Maltese Volunteer Travels To Ohio To Help In Clinton Campaign
Why? Because "common sense must prevail"
Janet Barthet, a 28-year old from Malta, has travelled to the United States to carry out voluntary work for the Hillary Clinton campaign. For the past two weeks Barthet has been canvassing in the Cuyahoga county to encourage people to vote early.
Many states across the U.S. have a system where citizens can vote early, or vote by absentee ballot, reducing the number of people that vote on voting day itself. This initiative works towards increasing voter 'turn out'.
Back in 2008 and 2012, early voting allowed Barack Obama to gain an advantage against the Republican candidates John McCain and Mitt Romney.
Barthet has been active in Malta's political scene for ten years, having worked with student political groups as well as on campaigns for local and general elections. She has recently been immersed in the U.S. presidential campaign, following the ins and outs of the events over the past year and a half.
"Given that the electoral process in the U.S. is such a long one, I've been following the campaigns for months, ever since the nominees were each still establishing themselves as candidates before the primary elections. Even before Hillary Clinton was confirmed as a nominee last July, I already knew I wanted to volunteer. Once she was nominated I started trying to figure out how to make this happen."
Barthet has flown to the U.S. on her own dime, however the campaign team in Ohio provided her with accommodation organised by the Democratic Party who are happy to host volunteers. She's been living and working with volunteers from all over the world: Japan, Munich, London, Manchester, Ireland.
"It's been amazing. We are a really hard working team and everyone is so dedicated to making a difference."
But her reason for being there goes beyond personal experience, Barthet believes there is a serious issue at hand and it's not just America's problem – it's everyone's.
"Over the last few years we have seen the rise of the extreme right all over the world. Whilst it has been considered a threat but possibly not taken seriously in a number of European countries, including Malta, the possibility of this happening in the U.S. is real." Barthet says. "The race is close and it really is as tight as it could be. Saying 'every vote counts' is as true here as it is in Malta and any other election."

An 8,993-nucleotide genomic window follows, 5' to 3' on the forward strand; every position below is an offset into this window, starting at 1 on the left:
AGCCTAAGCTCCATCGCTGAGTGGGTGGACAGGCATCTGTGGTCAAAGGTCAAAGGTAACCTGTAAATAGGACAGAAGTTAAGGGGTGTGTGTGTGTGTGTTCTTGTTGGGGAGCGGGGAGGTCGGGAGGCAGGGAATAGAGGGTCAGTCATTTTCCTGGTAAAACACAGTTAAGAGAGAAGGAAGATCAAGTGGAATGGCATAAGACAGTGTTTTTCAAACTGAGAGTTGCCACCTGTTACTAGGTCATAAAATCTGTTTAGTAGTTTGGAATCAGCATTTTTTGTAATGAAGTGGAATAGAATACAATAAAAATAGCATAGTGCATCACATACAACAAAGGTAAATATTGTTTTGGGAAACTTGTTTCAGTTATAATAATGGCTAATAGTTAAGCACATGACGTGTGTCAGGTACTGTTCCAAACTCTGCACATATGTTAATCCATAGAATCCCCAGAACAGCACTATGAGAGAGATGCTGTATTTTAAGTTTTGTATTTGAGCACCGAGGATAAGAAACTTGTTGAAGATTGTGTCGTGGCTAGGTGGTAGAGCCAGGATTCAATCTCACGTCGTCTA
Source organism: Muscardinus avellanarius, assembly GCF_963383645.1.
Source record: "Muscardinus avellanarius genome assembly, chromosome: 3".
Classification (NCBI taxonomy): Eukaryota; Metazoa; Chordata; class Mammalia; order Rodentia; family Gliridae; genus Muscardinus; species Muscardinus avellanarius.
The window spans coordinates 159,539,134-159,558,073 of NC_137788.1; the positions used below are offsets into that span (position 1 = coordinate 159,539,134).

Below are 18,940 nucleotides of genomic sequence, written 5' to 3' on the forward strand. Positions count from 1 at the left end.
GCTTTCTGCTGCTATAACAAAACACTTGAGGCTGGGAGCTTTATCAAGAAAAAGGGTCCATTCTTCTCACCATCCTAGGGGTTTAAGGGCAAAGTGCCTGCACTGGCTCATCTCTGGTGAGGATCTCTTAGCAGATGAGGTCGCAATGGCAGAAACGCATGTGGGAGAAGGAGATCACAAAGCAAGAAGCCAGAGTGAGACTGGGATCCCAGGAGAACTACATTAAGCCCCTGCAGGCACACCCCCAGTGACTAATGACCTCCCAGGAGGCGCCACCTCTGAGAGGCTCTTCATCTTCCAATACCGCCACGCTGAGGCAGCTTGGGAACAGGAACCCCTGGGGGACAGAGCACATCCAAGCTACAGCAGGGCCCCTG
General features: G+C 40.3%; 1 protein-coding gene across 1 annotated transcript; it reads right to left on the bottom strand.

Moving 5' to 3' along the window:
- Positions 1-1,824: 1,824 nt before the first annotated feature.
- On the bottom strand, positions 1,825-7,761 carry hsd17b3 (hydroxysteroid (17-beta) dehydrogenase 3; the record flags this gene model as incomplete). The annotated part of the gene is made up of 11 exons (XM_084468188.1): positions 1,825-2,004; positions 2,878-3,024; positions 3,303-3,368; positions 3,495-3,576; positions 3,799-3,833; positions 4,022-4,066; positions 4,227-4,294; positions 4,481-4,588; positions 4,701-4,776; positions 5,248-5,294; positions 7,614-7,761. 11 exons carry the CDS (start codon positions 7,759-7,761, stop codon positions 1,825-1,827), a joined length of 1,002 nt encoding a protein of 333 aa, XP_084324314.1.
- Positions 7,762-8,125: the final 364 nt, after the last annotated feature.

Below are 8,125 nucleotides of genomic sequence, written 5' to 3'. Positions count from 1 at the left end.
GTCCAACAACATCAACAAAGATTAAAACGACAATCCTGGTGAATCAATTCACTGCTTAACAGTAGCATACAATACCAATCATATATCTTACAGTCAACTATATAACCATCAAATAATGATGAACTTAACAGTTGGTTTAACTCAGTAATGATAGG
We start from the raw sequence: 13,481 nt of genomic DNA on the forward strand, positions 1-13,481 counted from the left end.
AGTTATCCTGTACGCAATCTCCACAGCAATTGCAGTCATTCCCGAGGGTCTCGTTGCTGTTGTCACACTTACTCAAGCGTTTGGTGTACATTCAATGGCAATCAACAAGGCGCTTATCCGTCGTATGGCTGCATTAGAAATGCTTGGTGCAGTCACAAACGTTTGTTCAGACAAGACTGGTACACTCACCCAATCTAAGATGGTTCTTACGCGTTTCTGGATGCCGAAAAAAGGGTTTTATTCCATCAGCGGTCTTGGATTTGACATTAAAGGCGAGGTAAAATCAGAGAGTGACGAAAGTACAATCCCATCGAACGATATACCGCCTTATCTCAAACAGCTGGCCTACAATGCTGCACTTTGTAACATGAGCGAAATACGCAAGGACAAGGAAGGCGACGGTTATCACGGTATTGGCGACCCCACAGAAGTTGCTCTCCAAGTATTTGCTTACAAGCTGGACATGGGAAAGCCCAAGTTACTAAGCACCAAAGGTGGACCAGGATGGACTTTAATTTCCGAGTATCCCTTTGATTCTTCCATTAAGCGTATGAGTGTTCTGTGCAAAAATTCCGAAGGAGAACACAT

"Over the last few years we have seen the rise of the extreme right all over the world. [It's not being] taken seriously in a number of European countries, including Malta"
Unlike in Malta, where candidates knock on doors and either already have or are developing a relationship with their constituents, the U.S. campaigns rely heavily on their volunteers.
The voting population in the 2012 presidential elections was 235 million – there are only two main candidates, meaning it is literally impossible for them to knock on doors and know their constituents on a first name basis. Canvassers are vital ambassadors for the candidates, so this type of campaigning is a whole different ball game for Barthet:
"People's expectations are entirely different and constituents actually welcome canvassers...sometimes. Of course there are people who don't like the idea of strangers knocking on their doors and asking them to perform their civic duty and vote, but most are happy to see us and speak to us about their voting intentions."
There are some things that ring true to campaigning work Barthet has done both in Europe and in the U.S.:
""The issues that people deal with on the ground are more or less the same. People are concerned about job security, their children's future, the stability of the economy and the increasing expenses."
With polls showing Trump and Clinton more or less neck-and-neck over the past few days, Barthet is realistic about the threat of a Trump victory. She is hopeful that the polls will motivate Democrats who are not necessarily determined to vote to make an effort to do so. She's hopeful that common sense will prevail.
"This goes beyond political alliance, fiscal and foreign policies. On morality issues alone, I would feel embarrassed to say I share any common beliefs with someone who could very well be a leader of one of the world's super powers. America must send a very clear message that extremists, left or right, have no place in any democratic country. The rise of the right is a threat to democracy everywhere, America, Europe, Malta – everywhere. It needs to be stopped before it gains any governing authority at least in what we would consider developed and developing countries."
"America must send a very clear message that extremists, left or right, have no place in any democratic country"
Barthet returns to Malta on the 13th November, and, of course, is hoping for a win for Clinton.
"If Hillary wins I would go home feeling proud that contributed to one of the most influential elections of our lifetime. Then exhaustion will kick in and I'll sleep for a week."